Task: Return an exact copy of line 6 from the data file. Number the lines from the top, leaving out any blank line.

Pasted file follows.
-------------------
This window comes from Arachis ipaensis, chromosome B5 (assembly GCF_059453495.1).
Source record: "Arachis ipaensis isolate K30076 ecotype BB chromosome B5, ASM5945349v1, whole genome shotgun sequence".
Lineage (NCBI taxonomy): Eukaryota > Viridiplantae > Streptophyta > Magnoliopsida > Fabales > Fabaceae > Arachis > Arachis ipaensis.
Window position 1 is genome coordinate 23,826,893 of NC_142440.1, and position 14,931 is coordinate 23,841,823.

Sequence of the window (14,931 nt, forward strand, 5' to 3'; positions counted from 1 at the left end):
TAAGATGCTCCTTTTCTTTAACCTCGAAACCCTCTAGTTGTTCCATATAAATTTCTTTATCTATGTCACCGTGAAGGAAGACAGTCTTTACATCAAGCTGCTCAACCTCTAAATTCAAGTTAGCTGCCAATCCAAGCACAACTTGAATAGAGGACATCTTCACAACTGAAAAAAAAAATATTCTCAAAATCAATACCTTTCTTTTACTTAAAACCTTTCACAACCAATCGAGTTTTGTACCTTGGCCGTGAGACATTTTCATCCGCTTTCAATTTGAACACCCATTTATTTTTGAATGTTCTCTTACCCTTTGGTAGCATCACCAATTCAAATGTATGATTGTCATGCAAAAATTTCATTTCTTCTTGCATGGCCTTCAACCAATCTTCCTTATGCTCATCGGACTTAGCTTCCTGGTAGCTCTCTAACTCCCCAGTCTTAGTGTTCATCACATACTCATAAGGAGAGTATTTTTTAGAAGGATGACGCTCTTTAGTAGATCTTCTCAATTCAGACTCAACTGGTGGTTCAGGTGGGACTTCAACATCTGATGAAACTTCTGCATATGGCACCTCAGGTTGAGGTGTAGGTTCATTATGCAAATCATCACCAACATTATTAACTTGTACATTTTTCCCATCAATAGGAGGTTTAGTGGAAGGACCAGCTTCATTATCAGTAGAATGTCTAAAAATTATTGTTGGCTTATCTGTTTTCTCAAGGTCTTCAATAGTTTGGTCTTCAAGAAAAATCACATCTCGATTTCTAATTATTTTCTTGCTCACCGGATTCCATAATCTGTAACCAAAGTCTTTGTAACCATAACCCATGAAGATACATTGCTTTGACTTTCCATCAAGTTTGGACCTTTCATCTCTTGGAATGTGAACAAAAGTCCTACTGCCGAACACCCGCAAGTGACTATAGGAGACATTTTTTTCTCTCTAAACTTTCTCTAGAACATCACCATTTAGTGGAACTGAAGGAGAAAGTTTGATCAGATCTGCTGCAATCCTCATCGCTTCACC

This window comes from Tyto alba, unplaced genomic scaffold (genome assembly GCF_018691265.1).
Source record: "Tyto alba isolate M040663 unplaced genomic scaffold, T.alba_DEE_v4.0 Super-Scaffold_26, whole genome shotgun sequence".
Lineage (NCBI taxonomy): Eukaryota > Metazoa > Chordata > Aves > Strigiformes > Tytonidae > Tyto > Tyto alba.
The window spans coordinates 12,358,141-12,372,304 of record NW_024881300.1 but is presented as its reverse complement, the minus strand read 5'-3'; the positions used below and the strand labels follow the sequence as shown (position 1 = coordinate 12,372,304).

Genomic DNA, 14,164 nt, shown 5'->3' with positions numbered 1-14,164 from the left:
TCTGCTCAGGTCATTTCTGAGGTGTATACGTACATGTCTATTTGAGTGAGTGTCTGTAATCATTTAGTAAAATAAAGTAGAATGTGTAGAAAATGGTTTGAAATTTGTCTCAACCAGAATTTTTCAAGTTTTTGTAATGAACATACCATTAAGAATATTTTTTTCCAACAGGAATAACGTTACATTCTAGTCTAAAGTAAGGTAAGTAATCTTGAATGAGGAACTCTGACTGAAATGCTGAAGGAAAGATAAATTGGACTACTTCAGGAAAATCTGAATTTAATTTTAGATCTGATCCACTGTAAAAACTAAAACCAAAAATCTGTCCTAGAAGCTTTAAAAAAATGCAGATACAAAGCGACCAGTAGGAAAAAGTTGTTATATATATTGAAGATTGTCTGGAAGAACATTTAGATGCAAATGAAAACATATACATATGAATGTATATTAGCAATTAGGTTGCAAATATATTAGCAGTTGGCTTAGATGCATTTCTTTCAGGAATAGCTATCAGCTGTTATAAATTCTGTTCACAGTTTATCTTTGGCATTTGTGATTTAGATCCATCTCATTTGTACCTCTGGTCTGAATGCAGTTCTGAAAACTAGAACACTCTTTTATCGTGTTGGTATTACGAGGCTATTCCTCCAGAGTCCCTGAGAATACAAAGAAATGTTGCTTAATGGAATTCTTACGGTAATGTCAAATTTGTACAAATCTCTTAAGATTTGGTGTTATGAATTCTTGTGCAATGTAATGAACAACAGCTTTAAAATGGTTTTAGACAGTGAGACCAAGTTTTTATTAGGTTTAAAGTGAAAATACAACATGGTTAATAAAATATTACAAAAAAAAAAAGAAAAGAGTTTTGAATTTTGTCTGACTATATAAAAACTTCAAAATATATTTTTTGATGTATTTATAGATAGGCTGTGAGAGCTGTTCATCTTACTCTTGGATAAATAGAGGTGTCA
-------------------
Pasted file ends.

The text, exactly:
TAAGATGCTCCTTTTCTTTAACCTCGAAACCCTCTAGTTGTTCCATATAAATTTCTTTATCTATGTCACCGTGAAGGAAGACAGTCTTTACATCAAGCTGCTCAACCTCTAAATTCAAGTTAGCTGCCAATCCAAGCACAACTTGAATAGAGGACATCTTCACAACTGAAAAAAAAAATATTCTCAAAATCAATACCTTTCTTTTACTTAAAACCTTTCACAACCAATCGAGTTTTGTACCTTGGCCGTGAGACATTTTCATCCGCTTTCAATTTGAACACCCATTTATTTTTGAATGTTCTCTTACCCTTTGGTAGCATCACCAATTCAAATGTATGATTGTCATGCAAAAATTTCATTTCTTCTTGCATGGCCTTCAACCAATCTTCCTTATGCTCATCGGACTTAGCTTCCTGGTAGCTCTCTAACTCCCCAGTCTTAGTGTTCATCACATACTCATAAGGAGAGTATTTTTTAGAAGGATGACGCTCTTTAGTAGATCTTCTCAATTCAGACTCAACTGGTGGTTCAGGTGGGACTTCAACATCTGATGAAACTTCTGCATATGGCACCTCAGGTTGAGGTGTAGGTTCATTATGCAAATCATCACCAACATTATTAACTTGTACATTTTTCCCATCAATAGGAGGTTTAGTGGAAGGACCAGCTTCATTATCAGTAGAATGTCTAAAAATTATTGTTGGCTTATCTGTTTTCTCAAGGTCTTCAATAGTTTGGTCTTCAAGAAAAATCACATCTCGATTTCTAATTATTTTCTTGCTCACCGGATTCCATAATCTGTAACCAAAGTCTTTGTAACCATAACCCATGAAGATACATTGCTTTGACTTTCCATCAAGTTTGGACCTTTCATCTCTTGGAATGTGAACAAAAGTCCTACTGCCGAACACCCGCAAGTGACTATAGGAGACATTTTTTTCTCTCTAAACTTTCTCTAGAACATCACCATTTAGTGGAACTGAAGGAGAAAGTTTGATCAGATCTGCTGCAATCCTCATCGCTTCACC